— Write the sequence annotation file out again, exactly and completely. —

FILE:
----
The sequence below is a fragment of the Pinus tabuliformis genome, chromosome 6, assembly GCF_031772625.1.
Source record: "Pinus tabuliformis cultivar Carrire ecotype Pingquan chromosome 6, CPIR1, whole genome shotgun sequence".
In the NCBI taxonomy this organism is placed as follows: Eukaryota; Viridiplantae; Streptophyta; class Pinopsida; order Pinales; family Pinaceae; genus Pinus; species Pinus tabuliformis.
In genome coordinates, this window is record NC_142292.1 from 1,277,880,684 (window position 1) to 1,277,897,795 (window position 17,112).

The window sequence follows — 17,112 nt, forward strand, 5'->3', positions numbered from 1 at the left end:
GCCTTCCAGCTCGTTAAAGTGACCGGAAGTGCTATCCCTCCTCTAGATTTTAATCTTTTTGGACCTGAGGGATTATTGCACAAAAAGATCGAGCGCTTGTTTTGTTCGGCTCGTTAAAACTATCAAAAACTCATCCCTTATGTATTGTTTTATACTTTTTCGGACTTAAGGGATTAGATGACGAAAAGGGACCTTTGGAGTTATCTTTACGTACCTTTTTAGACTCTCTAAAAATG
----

The sequence below is a fragment of the Pinus tabuliformis genome, chromosome 6, assembly GCF_031772625.1.
Source record: "Pinus tabuliformis cultivar Carrire ecotype Pingquan chromosome 6, CPIR1, whole genome shotgun sequence".
In the NCBI taxonomy this organism is placed as follows: Eukaryota; Viridiplantae; Streptophyta; class Pinopsida; order Pinales; family Pinaceae; genus Pinus; species Pinus tabuliformis.
In genome coordinates, this window is record NC_142292.1 from 1,277,880,684 (window position 1) to 1,277,897,795 (window position 17,112).

The window sequence follows — 17,112 nt, forward strand, 5'->3', positions numbered from 1 at the left end:
GCCTTCCAGCTCGTTAAAGTGACCGGAAGTGCTATCCCTCCTCTAGATTTTAATCTTTTTGGACCTGAGGGATTATTGCACAAAAAGATCGAGCGCTTGTTTTGTTCGGCTCGTTAAAACTATCAAAAACTCATCCCTTATGTATTGTTTTATACTTTTTCGGACTTAAGGGATTAGATGACGAAAAGGGACCTTTGGAGTTATCTTTACGTACCTTTTTAGACTCTCTAAAAATG